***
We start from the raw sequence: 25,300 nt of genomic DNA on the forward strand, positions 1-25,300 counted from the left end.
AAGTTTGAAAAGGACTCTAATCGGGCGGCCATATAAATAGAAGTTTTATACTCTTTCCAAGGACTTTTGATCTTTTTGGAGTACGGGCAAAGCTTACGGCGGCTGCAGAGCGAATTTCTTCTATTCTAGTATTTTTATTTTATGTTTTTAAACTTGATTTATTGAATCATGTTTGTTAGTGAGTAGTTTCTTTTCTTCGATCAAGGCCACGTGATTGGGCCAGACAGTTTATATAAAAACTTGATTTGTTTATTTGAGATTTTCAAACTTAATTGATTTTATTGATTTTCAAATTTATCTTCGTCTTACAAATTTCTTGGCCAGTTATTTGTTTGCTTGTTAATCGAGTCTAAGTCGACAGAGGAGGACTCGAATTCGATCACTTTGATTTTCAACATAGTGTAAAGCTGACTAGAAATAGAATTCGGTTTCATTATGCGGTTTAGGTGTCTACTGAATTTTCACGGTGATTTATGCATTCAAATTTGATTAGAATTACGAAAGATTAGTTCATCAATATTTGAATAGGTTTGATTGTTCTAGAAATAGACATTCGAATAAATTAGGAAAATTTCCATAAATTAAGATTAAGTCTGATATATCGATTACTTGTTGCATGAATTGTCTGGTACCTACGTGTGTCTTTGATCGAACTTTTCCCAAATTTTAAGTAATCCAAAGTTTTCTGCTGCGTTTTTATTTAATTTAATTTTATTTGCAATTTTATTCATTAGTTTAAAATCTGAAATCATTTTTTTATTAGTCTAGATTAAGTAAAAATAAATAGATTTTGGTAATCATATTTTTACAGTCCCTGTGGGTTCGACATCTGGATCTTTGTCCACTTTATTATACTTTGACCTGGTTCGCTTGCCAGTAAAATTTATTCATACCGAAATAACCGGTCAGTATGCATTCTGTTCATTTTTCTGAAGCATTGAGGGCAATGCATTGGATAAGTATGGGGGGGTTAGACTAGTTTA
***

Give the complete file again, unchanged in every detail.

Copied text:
We start from the raw sequence: 25,300 nt of genomic DNA on the forward strand, positions 1-25,300 counted from the left end.
AAGTTTGAAAAGGACTCTAATCGGGCGGCCATATAAATAGAAGTTTTATACTCTTTCCAAGGACTTTTGATCTTTTTGGAGTACGGGCAAAGCTTACGGCGGCTGCAGAGCGAATTTCTTCTATTCTAGTATTTTTATTTTATGTTTTTAAACTTGATTTATTGAATCATGTTTGTTAGTGAGTAGTTTCTTTTCTTCGATCAAGGCCACGTGATTGGGCCAGACAGTTTATATAAAAACTTGATTTGTTTATTTGAGATTTTCAAACTTAATTGATTTTATTGATTTTCAAATTTATCTTCGTCTTACAAATTTCTTGGCCAGTTATTTGTTTGCTTGTTAATCGAGTCTAAGTCGACAGAGGAGGACTCGAATTCGATCACTTTGATTTTCAACATAGTGTAAAGCTGACTAGAAATAGAATTCGGTTTCATTATGCGGTTTAGGTGTCTACTGAATTTTCACGGTGATTTATGCATTCAAATTTGATTAGAATTACGAAAGATTAGTTCATCAATATTTGAATAGGTTTGATTGTTCTAGAAATAGACATTCGAATAAATTAGGAAAATTTCCATAAATTAAGATTAAGTCTGATATATCGATTACTTGTTGCATGAATTGTCTGGTACCTACGTGTGTCTTTGATCGAACTTTTCCCAAATTTTAAGTAATCCAAAGTTTTCTGCTGCGTTTTTATTTAATTTAATTTTATTTGCAATTTTATTCATTAGTTTAAAATCTGAAATCATTTTTTTATTAGTCTAGATTAAGTAAAAATAAATAGATTTTGGTAATCATATTTTTACAGTCCCTGTGGGTTCGACATCTGGATCTTTGTCCACTTTATTATACTTTGACCTGGTTCGCTTGCCAGTAAAATTTATTCATACCGAAATAACCGGTCAGTATGCATTCTGTTCATTTTTCTGAAGCATTGAGGGCAATGCATTGGATAAGTATGGGGGGGTTAGACTAGTTTA